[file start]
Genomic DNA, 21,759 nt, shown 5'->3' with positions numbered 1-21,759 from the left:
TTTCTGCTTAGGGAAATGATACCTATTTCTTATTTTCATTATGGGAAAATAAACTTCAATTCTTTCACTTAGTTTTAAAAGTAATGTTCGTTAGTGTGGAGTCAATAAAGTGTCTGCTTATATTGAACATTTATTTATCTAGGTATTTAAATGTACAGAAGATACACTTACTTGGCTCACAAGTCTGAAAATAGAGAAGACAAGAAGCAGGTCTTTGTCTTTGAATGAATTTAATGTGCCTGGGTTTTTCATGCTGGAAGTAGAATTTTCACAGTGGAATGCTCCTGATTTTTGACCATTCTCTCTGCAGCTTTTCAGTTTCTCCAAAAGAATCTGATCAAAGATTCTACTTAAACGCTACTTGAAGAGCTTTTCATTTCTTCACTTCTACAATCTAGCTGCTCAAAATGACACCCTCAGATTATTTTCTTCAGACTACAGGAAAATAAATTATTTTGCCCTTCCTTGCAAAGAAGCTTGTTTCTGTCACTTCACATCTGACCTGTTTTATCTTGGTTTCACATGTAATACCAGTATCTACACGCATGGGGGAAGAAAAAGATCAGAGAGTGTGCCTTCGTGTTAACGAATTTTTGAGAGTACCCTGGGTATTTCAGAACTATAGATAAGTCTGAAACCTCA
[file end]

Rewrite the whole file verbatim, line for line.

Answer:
Genomic DNA, 21,759 nt, shown 5'->3' with positions numbered 1-21,759 from the left:
TTTCTGCTTAGGGAAATGATACCTATTTCTTATTTTCATTATGGGAAAATAAACTTCAATTCTTTCACTTAGTTTTAAAAGTAATGTTCGTTAGTGTGGAGTCAATAAAGTGTCTGCTTATATTGAACATTTATTTATCTAGGTATTTAAATGTACAGAAGATACACTTACTTGGCTCACAAGTCTGAAAATAGAGAAGACAAGAAGCAGGTCTTTGTCTTTGAATGAATTTAATGTGCCTGGGTTTTTCATGCTGGAAGTAGAATTTTCACAGTGGAATGCTCCTGATTTTTGACCATTCTCTCTGCAGCTTTTCAGTTTCTCCAAAAGAATCTGATCAAAGATTCTACTTAAACGCTACTTGAAGAGCTTTTCATTTCTTCACTTCTACAATCTAGCTGCTCAAAATGACACCCTCAGATTATTTTCTTCAGACTACAGGAAAATAAATTATTTTGCCCTTCCTTGCAAAGAAGCTTGTTTCTGTCACTTCACATCTGACCTGTTTTATCTTGGTTTCACATGTAATACCAGTATCTACACGCATGGGGGAAGAAAAAGATCAGAGAGTGTGCCTTCGTGTTAACGAATTTTTGAGAGTACCCTGGGTATTTCAGAACTATAGATAAGTCTGAAACCTCA